By Lauren Koffman, DO, MS
The Neurocritical Care Society (NCS) recently released the Brain Death Determination course to assist physicians on diagnosing brain death, created by David Greer, MD; Ariane Lewis, MD; Matthew Kirschen, MD, PhD; and Michael Rubin, MD. This group had previously worked together on the topic of brain death within the American Academy of Neurology, and had the opportunity to design the most practical and up to date brain death course. All members of the group have personal interests in the realm of brain death determination. Many of us can resonate with Dr. Rubin’s personal interest on this topic, saying it is “one of the most profound things we do in neurocritical care — something we have to get right.”
When asked about why this course was needed, there was a consensus amongst the group that there is a need for a uniform approach to the declaration of brain death. Dr. Greer recalls a time when he was practicing within a hospital system, but each hospital had its own protocol for determining brain death. This experience led him to examine what, if any, variability may exist in the United States. His 2015 study included 492 hospitals’ brain death determination policies and found there was significant variability in multiple domains, including absence of hypotension and hypothermia, specifications of all aspects of testing (clinical examination and apnea testing) as well as appropriate ancillary testing.1 This led him to recognize the need for proper testing and more meticulous diagnoses, with zero false positives.
The course follows the 2010 American Academy of Neurology guidelines and includes a one-hour video and a 20-question exam, with 80% completion required to pass. The course is designed to be as close to a simulation as possible, most valuable for those without access to in-person instruction, simulation or limited real-life exposure. Content includes the prerequisites for testing, documentation, determination of brain death (clinical examination, apnea testing, ancillary testing) and communication of the diagnosis. Beyond these basics, additional challenging situations are addressed, including determination on extracorporeal membrane oxygenation and after targeted temperature management. Even though the course has just launched, there are already plans for the next version to include more video footage, specifically apnea testing, as well as integration of decision making into the assessment portion.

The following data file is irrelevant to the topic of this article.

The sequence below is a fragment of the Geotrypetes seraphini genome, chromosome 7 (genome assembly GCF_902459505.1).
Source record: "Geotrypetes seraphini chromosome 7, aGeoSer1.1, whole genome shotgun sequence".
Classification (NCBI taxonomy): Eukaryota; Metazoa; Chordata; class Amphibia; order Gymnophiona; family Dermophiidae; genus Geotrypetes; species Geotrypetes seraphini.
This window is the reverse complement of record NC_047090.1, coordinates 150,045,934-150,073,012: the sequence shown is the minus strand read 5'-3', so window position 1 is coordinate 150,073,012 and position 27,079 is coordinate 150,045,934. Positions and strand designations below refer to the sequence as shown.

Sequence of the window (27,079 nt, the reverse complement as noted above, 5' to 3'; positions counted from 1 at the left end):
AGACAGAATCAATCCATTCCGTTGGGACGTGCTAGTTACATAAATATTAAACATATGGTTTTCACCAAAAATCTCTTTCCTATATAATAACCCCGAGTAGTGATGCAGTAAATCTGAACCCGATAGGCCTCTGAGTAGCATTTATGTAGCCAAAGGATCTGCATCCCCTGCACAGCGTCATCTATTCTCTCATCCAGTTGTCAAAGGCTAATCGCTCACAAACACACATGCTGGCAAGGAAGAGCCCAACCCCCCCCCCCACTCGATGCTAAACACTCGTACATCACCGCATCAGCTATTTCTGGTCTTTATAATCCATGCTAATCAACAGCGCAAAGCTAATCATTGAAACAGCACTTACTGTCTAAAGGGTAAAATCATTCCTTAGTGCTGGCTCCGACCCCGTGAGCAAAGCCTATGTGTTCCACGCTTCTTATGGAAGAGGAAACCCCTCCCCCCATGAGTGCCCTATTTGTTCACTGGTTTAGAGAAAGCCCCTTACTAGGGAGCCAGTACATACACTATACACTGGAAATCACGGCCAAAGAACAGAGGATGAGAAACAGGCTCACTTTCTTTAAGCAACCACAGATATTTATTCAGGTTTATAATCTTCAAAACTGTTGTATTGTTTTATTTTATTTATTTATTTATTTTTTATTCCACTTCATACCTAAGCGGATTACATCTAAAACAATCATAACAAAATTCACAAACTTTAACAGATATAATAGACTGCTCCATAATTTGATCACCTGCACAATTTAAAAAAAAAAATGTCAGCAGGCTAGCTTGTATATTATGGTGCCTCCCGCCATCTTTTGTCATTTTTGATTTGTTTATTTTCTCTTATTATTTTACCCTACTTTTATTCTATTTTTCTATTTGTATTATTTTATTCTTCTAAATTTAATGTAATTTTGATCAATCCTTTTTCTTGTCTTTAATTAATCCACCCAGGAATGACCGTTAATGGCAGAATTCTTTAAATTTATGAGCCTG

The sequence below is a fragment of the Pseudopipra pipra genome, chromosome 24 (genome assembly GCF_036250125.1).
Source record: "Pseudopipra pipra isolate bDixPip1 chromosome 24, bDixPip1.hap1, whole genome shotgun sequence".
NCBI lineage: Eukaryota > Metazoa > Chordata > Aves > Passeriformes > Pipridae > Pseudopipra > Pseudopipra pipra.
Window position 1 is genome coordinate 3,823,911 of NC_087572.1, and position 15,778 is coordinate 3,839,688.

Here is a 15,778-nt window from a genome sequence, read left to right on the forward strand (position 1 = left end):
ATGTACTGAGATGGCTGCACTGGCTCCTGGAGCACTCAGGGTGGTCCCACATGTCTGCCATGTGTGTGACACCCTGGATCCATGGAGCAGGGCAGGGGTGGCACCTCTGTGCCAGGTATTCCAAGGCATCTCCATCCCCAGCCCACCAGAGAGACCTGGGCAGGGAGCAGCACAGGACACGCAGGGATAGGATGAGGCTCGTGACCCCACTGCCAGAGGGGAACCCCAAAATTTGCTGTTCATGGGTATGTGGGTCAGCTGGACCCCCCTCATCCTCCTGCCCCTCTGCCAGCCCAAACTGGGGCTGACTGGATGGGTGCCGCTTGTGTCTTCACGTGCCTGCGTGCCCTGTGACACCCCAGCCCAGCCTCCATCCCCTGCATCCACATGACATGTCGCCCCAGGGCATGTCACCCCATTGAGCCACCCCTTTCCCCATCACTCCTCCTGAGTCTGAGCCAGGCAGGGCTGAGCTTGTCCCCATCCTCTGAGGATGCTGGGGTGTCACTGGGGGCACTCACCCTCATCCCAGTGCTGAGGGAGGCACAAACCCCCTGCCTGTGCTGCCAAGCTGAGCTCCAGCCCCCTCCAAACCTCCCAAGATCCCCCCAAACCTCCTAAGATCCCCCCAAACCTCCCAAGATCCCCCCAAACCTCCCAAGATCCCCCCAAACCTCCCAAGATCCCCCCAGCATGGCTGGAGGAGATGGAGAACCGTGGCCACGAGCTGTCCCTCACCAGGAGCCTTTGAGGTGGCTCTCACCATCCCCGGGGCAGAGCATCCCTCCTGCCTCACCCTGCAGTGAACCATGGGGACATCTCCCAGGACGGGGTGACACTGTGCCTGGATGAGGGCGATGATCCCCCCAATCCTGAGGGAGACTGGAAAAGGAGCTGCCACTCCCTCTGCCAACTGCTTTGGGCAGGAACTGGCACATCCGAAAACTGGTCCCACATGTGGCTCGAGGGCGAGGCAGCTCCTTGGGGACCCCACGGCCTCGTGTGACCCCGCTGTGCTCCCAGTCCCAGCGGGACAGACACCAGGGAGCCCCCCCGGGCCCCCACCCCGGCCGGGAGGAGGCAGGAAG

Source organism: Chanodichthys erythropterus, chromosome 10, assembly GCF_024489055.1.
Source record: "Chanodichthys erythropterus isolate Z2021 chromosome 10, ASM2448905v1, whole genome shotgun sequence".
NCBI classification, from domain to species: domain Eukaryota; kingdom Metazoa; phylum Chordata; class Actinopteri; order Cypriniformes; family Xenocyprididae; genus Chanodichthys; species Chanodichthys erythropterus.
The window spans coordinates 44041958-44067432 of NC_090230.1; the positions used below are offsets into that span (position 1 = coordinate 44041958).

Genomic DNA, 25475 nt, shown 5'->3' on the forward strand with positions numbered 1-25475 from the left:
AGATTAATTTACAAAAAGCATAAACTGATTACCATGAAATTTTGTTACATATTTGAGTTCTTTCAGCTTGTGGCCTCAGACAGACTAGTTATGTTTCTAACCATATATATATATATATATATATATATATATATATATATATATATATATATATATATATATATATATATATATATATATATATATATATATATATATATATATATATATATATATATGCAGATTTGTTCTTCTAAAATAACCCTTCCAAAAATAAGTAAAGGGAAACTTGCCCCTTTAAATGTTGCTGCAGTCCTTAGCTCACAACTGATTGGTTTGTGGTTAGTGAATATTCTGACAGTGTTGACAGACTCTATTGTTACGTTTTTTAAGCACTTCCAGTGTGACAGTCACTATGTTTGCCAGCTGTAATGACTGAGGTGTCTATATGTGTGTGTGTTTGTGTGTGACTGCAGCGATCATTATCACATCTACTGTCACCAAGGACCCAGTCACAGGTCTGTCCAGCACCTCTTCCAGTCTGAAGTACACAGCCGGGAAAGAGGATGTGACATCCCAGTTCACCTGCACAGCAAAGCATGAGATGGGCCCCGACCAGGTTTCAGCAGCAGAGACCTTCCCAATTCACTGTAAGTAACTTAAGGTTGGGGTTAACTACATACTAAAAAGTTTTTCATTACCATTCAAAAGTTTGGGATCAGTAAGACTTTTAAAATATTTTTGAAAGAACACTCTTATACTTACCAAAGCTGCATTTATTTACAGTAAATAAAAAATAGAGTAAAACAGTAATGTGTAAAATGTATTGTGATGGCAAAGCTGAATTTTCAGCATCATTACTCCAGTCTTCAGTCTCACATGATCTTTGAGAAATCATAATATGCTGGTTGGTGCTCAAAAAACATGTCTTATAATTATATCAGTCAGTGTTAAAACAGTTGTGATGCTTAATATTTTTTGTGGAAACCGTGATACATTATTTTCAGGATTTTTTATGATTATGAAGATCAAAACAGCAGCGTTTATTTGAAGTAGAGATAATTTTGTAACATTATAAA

This comprehensive course includes Dr. Kirschen’s insights as a pediatric neurointensivist because as he says, “death should be death, no matter how old you are.” Many of us do not routinely care for pediatric patients, but as pediatric neurointensivists are such a small subspecialty, this course provides one educational platform for all ages. The Brain Death Determination course includes minor differences that should be accounted for in the pediatric patient population: drug metabolism, blood pressure parameters, infantile reflexes and ancillary testing.
While participants can only claim CE credits (2.0 hours) at this point, it does establish a level of competency. Dr. Lewis says that “the distinction between life and death must be made with certainty, and ensuring that is the case requires all clinicians involved in brain death determination to be aware of the intricacies of the process.” As there is no current credentialing tool for the determination of brain death, there is a possibility for future iterations of the course to be recognized as a formal assessment of competency, if collaboration can occur with an accreditation body, such as The Joint Commission. Just as BLS/ACLS have become the standard for cardiac arrest, this may be the future method for standardizing the approach to brain death determination education and assessment of competency.
For more information on the course or to enroll, please visit: https://www.neurocriticalcare.org/education/braindeath.
- Greer DM, Wang HA, Robinson JD, Varelas PN, Henderson GV, Wijdicks EFM. Variability of brain death policies in the United States. JAMA Neurol. 2016;73: 213-218.